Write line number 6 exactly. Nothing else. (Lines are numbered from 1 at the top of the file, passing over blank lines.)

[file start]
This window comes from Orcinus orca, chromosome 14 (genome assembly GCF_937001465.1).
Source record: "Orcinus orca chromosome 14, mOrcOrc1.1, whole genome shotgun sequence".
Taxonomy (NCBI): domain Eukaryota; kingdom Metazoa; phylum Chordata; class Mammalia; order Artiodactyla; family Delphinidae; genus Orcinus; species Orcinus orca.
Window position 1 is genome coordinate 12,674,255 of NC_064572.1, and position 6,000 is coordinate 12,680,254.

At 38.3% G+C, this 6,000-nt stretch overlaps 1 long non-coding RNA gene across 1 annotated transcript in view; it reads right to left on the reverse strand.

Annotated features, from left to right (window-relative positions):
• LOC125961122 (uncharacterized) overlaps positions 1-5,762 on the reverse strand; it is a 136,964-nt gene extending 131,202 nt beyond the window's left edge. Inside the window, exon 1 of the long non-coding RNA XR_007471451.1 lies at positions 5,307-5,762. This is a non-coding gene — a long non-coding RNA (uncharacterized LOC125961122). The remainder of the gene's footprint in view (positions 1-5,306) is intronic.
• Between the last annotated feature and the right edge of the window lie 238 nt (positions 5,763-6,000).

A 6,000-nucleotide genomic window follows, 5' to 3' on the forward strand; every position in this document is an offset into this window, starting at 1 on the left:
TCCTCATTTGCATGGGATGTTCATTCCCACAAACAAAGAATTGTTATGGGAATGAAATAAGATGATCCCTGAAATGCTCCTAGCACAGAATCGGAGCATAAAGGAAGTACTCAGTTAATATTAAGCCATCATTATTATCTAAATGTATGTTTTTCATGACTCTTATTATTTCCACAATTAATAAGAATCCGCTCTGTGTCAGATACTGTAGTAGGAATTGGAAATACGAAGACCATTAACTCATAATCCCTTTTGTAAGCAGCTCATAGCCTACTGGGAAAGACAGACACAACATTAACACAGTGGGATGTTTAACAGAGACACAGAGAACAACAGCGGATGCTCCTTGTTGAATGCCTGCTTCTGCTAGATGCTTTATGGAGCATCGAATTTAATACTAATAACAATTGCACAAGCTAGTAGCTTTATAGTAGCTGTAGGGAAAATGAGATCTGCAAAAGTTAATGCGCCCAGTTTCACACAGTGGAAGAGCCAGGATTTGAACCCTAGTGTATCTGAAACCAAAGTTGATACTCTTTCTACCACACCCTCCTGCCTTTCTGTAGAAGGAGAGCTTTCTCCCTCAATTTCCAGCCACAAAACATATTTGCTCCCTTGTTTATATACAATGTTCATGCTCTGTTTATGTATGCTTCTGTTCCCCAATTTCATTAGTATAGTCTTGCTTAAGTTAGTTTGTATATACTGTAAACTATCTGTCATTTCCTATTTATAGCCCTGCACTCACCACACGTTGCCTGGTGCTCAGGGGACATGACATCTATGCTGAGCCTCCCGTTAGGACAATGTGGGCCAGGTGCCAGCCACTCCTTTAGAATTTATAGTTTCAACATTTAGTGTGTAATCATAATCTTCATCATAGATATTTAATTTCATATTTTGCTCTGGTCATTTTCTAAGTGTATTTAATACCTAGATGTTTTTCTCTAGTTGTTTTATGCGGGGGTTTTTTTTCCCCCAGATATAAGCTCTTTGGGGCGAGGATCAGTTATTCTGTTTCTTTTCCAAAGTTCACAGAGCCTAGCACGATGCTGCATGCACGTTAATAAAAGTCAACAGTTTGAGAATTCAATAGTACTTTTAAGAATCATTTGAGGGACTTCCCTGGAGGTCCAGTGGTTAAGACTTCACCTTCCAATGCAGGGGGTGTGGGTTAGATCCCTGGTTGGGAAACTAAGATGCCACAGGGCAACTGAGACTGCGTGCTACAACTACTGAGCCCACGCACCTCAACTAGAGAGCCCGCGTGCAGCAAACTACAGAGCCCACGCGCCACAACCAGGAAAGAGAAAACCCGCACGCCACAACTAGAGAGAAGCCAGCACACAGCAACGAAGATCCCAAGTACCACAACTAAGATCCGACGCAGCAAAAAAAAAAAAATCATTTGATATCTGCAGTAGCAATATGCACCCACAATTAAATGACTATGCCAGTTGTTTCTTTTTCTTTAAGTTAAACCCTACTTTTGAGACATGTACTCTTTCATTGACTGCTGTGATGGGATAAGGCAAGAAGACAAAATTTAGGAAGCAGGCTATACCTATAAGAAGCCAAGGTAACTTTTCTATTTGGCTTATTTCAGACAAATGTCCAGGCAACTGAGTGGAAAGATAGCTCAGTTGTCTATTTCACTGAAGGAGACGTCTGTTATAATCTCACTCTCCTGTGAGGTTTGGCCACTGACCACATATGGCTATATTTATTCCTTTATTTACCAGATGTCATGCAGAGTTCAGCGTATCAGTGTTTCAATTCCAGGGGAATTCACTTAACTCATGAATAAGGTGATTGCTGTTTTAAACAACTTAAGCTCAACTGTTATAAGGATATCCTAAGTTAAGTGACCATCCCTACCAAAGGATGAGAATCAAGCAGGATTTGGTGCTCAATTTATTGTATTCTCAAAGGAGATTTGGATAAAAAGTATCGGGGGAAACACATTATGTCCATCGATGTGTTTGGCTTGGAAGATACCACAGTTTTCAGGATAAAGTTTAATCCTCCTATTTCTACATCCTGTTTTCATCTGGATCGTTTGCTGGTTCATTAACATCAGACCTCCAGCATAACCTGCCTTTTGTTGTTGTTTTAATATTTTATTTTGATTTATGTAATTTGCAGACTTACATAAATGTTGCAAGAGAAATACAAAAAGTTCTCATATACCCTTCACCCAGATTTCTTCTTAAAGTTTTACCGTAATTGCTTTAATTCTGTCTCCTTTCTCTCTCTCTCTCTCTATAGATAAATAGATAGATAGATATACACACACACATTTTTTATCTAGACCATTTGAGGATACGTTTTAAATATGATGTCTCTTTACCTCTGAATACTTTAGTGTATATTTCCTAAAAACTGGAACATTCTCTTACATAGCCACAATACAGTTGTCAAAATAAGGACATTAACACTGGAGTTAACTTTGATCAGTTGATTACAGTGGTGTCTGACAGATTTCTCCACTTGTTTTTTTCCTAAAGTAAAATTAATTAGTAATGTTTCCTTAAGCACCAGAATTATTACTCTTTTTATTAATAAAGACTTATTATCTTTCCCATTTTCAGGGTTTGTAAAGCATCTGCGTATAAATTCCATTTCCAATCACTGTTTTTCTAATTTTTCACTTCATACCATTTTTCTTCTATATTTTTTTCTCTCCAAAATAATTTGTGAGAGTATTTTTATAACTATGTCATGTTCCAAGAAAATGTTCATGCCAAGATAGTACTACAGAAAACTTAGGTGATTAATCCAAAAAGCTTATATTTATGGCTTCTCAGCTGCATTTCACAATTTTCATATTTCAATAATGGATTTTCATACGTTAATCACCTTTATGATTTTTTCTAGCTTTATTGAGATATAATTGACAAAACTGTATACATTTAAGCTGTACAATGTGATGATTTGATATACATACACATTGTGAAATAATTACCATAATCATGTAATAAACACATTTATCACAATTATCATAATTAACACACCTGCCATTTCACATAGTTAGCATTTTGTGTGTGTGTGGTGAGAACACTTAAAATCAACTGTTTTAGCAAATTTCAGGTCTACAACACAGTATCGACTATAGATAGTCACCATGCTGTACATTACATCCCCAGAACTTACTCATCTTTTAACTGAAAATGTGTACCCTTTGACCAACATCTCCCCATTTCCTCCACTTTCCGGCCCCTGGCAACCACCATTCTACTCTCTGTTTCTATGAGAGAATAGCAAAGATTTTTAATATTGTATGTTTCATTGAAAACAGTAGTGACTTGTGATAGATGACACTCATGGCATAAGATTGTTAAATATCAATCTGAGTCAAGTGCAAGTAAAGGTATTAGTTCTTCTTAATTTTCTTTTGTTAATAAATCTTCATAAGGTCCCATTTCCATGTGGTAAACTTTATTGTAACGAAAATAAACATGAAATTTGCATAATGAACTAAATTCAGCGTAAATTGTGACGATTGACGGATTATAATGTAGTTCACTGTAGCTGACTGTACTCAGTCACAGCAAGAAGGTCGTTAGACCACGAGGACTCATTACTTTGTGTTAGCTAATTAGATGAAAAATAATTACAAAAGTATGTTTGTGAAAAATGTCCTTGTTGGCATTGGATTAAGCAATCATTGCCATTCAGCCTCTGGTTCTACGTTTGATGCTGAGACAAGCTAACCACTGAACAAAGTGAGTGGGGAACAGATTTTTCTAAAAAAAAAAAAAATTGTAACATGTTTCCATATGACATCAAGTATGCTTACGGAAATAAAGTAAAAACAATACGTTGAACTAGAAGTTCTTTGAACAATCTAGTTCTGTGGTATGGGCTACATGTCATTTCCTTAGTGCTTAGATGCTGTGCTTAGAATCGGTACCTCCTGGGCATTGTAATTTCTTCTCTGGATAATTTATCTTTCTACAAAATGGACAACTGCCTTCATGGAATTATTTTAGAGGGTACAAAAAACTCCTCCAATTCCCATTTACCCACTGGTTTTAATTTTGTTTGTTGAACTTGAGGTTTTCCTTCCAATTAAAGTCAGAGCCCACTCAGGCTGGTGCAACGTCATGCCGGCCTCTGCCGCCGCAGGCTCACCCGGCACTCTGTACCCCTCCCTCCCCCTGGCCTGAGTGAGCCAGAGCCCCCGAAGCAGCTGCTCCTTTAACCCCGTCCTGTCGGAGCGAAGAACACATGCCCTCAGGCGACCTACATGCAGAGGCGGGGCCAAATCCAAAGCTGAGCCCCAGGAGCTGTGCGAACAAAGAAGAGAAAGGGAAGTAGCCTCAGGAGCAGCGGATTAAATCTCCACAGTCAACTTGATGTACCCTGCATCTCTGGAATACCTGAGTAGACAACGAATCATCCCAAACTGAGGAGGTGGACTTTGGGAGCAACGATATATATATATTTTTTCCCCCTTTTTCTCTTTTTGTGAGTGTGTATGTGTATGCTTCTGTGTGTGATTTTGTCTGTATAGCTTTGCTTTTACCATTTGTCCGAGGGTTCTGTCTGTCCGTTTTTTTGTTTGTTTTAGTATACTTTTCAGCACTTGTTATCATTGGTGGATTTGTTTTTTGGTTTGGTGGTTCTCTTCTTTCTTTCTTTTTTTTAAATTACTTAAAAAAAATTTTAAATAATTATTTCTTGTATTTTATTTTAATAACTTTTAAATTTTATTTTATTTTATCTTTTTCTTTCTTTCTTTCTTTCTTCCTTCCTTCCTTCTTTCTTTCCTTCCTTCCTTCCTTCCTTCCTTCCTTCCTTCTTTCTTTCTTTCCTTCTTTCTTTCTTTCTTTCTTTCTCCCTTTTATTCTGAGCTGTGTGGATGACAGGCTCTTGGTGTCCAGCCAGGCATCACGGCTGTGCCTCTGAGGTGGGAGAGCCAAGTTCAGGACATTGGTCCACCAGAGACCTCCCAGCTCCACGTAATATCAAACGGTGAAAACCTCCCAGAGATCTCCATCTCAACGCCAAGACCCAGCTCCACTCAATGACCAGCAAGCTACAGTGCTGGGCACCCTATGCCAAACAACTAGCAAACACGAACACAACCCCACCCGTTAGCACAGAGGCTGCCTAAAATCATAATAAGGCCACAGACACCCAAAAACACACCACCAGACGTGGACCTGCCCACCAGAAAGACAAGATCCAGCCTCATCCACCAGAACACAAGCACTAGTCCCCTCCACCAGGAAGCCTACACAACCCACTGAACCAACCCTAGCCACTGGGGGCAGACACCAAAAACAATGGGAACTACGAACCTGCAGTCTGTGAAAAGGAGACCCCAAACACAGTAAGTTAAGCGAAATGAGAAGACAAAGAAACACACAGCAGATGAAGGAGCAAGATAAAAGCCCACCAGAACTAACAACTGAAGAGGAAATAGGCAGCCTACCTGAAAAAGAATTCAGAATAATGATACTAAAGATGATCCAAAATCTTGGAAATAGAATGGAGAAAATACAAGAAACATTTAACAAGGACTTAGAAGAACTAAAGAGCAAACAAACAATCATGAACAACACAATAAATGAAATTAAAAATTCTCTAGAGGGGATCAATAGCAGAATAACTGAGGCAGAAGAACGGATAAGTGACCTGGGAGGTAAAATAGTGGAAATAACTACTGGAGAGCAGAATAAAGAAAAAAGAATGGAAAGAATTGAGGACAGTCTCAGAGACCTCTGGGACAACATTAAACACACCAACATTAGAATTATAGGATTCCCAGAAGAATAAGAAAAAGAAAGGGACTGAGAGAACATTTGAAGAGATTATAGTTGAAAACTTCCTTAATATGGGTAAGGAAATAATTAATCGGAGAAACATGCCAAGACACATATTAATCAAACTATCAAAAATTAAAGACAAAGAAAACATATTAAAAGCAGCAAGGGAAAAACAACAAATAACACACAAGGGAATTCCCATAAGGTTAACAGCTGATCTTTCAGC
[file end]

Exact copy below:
Annotated features, from left to right (window-relative positions):